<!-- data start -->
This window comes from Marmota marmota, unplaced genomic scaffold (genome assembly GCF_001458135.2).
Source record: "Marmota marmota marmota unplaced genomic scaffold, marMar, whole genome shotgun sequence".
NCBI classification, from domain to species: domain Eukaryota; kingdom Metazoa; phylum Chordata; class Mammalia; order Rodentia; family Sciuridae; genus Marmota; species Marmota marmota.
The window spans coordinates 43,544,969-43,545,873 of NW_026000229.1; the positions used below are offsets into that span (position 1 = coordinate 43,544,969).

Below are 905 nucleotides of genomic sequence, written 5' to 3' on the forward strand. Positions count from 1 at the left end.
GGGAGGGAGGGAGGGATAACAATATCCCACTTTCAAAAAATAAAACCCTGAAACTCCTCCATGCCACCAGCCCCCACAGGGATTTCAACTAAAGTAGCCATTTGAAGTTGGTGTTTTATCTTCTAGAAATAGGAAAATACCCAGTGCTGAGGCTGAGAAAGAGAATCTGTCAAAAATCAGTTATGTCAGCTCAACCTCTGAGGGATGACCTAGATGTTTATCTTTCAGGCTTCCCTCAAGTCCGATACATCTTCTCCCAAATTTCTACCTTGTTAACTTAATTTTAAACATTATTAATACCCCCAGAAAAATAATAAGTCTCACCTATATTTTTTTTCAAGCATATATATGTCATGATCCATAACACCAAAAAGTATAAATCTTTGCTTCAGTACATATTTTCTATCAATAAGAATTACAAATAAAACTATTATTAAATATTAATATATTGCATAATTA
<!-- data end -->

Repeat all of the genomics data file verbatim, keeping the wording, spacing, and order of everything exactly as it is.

This window comes from Marmota marmota, unplaced genomic scaffold (genome assembly GCF_001458135.2).
Source record: "Marmota marmota marmota unplaced genomic scaffold, marMar, whole genome shotgun sequence".
NCBI classification, from domain to species: domain Eukaryota; kingdom Metazoa; phylum Chordata; class Mammalia; order Rodentia; family Sciuridae; genus Marmota; species Marmota marmota.
The window spans coordinates 43,544,969-43,545,873 of NW_026000229.1; the positions used below are offsets into that span (position 1 = coordinate 43,544,969).

Below are 905 nucleotides of genomic sequence, written 5' to 3' on the forward strand. Positions count from 1 at the left end.
GGGAGGGAGGGAGGGATAACAATATCCCACTTTCAAAAAATAAAACCCTGAAACTCCTCCATGCCACCAGCCCCCACAGGGATTTCAACTAAAGTAGCCATTTGAAGTTGGTGTTTTATCTTCTAGAAATAGGAAAATACCCAGTGCTGAGGCTGAGAAAGAGAATCTGTCAAAAATCAGTTATGTCAGCTCAACCTCTGAGGGATGACCTAGATGTTTATCTTTCAGGCTTCCCTCAAGTCCGATACATCTTCTCCCAAATTTCTACCTTGTTAACTTAATTTTAAACATTATTAATACCCCCAGAAAAATAATAAGTCTCACCTATATTTTTTTTCAAGCATATATATGTCATGATCCATAACACCAAAAAGTATAAATCTTTGCTTCAGTACATATTTTCTATCAATAAGAATTACAAATAAAACTATTATTAAATATTAATATATTGCATAATTA